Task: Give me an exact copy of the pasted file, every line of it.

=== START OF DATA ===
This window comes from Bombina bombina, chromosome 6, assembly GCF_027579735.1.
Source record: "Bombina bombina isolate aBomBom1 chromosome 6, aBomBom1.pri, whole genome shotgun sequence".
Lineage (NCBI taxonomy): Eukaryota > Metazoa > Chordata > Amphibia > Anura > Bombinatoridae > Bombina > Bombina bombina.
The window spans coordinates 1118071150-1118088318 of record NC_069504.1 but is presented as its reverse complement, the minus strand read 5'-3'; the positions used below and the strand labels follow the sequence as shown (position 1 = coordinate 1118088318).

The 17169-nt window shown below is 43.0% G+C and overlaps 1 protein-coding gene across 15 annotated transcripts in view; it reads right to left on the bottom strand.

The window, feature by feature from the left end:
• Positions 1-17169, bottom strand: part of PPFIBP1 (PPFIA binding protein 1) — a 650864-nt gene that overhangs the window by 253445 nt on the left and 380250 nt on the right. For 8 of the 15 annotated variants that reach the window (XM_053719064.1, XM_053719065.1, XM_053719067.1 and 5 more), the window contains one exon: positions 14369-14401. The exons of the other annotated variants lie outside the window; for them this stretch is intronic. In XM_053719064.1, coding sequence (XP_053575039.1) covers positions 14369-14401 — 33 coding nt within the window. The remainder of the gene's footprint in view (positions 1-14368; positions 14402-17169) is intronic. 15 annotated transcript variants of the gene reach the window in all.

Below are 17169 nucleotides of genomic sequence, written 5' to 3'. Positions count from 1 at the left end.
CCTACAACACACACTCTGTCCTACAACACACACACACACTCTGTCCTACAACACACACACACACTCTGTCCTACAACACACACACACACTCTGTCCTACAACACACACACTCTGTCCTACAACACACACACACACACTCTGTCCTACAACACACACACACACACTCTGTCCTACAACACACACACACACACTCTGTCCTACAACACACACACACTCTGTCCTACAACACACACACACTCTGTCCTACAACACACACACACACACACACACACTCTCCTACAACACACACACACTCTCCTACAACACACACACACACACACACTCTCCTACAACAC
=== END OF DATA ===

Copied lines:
This window comes from Bombina bombina, chromosome 6, assembly GCF_027579735.1.
Source record: "Bombina bombina isolate aBomBom1 chromosome 6, aBomBom1.pri, whole genome shotgun sequence".
Lineage (NCBI taxonomy): Eukaryota > Metazoa > Chordata > Amphibia > Anura > Bombinatoridae > Bombina > Bombina bombina.
The window spans coordinates 1118071150-1118088318 of record NC_069504.1 but is presented as its reverse complement, the minus strand read 5'-3'; the positions used below and the strand labels follow the sequence as shown (position 1 = coordinate 1118088318).

The 17169-nt window shown below is 43.0% G+C and overlaps 1 protein-coding gene across 15 annotated transcripts in view; it reads right to left on the bottom strand.

The window, feature by feature from the left end:
• Positions 1-17169, bottom strand: part of PPFIBP1 (PPFIA binding protein 1) — a 650864-nt gene that overhangs the window by 253445 nt on the left and 380250 nt on the right. For 8 of the 15 annotated variants that reach the window (XM_053719064.1, XM_053719065.1, XM_053719067.1 and 5 more), the window contains one exon: positions 14369-14401. The exons of the other annotated variants lie outside the window; for them this stretch is intronic. In XM_053719064.1, coding sequence (XP_053575039.1) covers positions 14369-14401 — 33 coding nt within the window. The remainder of the gene's footprint in view (positions 1-14368; positions 14402-17169) is intronic. 15 annotated transcript variants of the gene reach the window in all.

Below are 17169 nucleotides of genomic sequence, written 5' to 3'. Positions count from 1 at the left end.
CCTACAACACACACTCTGTCCTACAACACACACACACACTCTGTCCTACAACACACACACACACTCTGTCCTACAACACACACACACACTCTGTCCTACAACACACACACTCTGTCCTACAACACACACACACACACTCTGTCCTACAACACACACACACACACTCTGTCCTACAACACACACACACACACTCTGTCCTACAACACACACACACTCTGTCCTACAACACACACACACTCTGTCCTACAACACACACACACACACACACACACTCTCCTACAACACACACACACTCTCCTACAACACACACACACACACACACTCTCCTACAACAC